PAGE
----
The Inheriting Generation
“But your assistant, Joshua, will enter it. Encourage him, because he will lead Israel to inherit it [the Promise Land].”
Deuteronomy 1:38At the beginning of the month I, along with so many others in our church, were readingsystematically through the Book of Deuteronomy. As a part of our ongoing devotion to engageGod through His Word, we continued to plow through the ﬁfth book of the Pentateuch. From thevery onset we come to discover and understand that Moses
will not enter
the Promise Land butthat his assistant Joshua indeed will.This morning, in a hotel room in Canada, I ﬁnished up the Book of Deuteronomy and began anew adventure in the Book of Joshua, only to be reminded that the words spoken by God year’sprior are coming to pass:
“Moses my servant is dead. Now then, you and all these people, get ready to cross the Jordan River into the land…”
Joshua 1:2The raising up of a new generation of leaders is so important. The Gospel is worth propagationand therefore always requires a fresh infusion of life and vitality that comes from the future of our movement: our young people.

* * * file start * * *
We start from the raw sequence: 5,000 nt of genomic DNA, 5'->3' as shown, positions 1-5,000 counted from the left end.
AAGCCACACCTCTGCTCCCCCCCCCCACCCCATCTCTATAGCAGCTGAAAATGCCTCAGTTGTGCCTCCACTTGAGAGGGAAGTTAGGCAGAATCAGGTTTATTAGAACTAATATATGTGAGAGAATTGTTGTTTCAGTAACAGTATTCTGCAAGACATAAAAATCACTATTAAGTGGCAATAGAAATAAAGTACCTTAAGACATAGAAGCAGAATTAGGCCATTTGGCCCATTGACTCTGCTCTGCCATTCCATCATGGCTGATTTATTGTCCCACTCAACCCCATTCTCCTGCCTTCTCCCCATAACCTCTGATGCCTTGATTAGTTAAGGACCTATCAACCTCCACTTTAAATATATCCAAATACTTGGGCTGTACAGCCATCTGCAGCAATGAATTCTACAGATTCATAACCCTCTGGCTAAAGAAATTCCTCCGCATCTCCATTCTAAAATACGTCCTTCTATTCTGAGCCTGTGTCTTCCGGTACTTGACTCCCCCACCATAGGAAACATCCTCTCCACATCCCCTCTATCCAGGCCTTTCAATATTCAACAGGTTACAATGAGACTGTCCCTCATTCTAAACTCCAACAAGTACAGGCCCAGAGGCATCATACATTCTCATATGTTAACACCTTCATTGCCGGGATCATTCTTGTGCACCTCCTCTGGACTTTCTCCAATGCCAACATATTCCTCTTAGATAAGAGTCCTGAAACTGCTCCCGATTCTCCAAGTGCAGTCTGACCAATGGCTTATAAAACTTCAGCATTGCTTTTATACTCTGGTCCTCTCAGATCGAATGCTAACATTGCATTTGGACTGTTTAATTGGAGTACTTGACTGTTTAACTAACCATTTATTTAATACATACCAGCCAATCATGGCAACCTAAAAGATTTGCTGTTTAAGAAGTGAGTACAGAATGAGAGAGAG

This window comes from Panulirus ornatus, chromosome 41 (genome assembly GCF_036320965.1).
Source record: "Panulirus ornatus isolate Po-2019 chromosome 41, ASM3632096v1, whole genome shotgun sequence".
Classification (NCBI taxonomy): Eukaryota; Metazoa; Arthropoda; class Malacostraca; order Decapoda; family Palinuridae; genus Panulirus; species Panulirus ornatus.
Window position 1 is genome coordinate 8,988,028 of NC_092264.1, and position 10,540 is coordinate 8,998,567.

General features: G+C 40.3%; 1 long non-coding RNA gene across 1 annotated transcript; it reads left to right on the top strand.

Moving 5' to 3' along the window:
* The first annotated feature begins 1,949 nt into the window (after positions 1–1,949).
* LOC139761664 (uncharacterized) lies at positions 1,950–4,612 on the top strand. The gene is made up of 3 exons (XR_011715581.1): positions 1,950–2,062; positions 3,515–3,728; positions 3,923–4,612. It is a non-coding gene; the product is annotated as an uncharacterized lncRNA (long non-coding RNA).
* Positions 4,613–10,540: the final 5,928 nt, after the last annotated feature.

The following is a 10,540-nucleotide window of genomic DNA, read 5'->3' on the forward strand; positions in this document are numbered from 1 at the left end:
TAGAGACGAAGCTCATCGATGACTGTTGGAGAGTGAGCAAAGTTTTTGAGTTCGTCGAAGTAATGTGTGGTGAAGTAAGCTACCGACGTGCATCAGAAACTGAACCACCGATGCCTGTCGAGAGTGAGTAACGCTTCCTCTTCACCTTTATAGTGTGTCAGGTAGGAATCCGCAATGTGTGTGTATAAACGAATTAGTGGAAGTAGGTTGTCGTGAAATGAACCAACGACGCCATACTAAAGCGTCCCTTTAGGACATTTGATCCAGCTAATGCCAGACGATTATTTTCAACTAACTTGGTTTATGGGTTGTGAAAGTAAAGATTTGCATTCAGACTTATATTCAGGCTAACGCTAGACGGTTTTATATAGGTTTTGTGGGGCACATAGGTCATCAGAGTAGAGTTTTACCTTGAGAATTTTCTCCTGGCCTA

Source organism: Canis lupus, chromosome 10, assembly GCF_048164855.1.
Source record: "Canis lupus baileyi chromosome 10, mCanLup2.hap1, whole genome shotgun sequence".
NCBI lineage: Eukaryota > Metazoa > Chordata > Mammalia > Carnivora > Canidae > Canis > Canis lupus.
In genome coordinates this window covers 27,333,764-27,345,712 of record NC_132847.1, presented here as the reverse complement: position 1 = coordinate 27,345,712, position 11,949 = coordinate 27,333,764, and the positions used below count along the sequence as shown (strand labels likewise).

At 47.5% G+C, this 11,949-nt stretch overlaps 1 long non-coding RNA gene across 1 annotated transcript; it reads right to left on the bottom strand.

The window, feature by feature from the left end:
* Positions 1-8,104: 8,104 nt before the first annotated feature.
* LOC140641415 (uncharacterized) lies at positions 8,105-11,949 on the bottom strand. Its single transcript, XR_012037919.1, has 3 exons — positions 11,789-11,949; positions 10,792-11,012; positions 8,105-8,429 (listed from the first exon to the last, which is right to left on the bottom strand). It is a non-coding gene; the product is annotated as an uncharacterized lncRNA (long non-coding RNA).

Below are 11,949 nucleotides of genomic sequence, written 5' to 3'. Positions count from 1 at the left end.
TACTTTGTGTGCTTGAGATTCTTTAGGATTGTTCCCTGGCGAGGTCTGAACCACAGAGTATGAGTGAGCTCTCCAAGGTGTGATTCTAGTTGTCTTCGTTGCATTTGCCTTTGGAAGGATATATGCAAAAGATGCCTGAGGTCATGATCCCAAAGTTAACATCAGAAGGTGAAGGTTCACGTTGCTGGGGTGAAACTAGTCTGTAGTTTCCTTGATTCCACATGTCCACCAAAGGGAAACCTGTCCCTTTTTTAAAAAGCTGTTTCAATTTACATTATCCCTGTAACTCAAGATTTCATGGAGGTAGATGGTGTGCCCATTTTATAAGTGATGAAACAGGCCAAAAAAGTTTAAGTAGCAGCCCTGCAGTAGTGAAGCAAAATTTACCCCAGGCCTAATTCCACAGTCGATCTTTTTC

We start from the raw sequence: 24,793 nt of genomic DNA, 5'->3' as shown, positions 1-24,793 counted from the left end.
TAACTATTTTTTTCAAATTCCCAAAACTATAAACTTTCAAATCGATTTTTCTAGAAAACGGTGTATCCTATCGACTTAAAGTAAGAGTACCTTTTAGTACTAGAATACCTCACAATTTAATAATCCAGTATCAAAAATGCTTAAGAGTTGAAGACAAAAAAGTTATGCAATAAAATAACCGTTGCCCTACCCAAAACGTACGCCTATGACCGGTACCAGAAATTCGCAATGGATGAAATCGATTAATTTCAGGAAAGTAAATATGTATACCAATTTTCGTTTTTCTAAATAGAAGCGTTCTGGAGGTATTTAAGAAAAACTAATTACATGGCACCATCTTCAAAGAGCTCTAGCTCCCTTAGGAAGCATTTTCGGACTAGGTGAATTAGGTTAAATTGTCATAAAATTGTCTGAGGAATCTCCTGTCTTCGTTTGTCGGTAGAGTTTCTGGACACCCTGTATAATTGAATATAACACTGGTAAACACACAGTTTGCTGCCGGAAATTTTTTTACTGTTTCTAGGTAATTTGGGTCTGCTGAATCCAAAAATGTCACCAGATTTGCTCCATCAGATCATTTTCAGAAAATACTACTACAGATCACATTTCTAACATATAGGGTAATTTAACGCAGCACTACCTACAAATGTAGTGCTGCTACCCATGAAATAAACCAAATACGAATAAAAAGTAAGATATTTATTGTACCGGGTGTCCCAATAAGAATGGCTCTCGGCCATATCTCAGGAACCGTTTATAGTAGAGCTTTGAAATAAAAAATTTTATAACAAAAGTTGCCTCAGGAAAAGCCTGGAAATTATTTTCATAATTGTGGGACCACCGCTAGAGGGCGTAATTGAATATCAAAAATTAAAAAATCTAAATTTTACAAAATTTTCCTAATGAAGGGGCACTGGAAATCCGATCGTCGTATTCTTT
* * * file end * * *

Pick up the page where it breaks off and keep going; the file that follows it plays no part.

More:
Dead but not Forgotten
Notice the text:
“Moses my servant is dead…”
(vs. 2). In no translation or paraphrase does thisdenote that Moses is no longer to be honored or esteemed for his incredibly valuable contributionto the Kingdom. All throughout the Book of Joshua we read of a blessed man that led theIsraelites as far as God would allow. In no way are we given permission as Christians to speaknegatively about our forefathers and those that have paved the way for the next generation. Ibelieve, though, that the greatest form of honor is to
with them by investing in those thatare emerging into leadership.
Encourage those Emerging
Moses was told to
Joshua his assistant. Does the emerging generation get yourencouragement or do they only receive your chastisement and ridicule? Are they perceived onlyas slackers, wannabe’s, usurpers or rebels without a cause? If so, it’s unfortunate, because Goddesires to manifest Himself through this emerging generation and I believe he wants to use us asHis hands of consecration and commissioning.In the New Testament, Barnabas was known as the “son of encouragement.” In other words, hisname denoted his nature. His designation was his demeanor. Acts 11 records just one of manyexamples of Barnabas’ encouraging spirit and this time it involved a young, upstart named Saul.We know him now as Paul the Apostle. I often wonder if he would have ever became a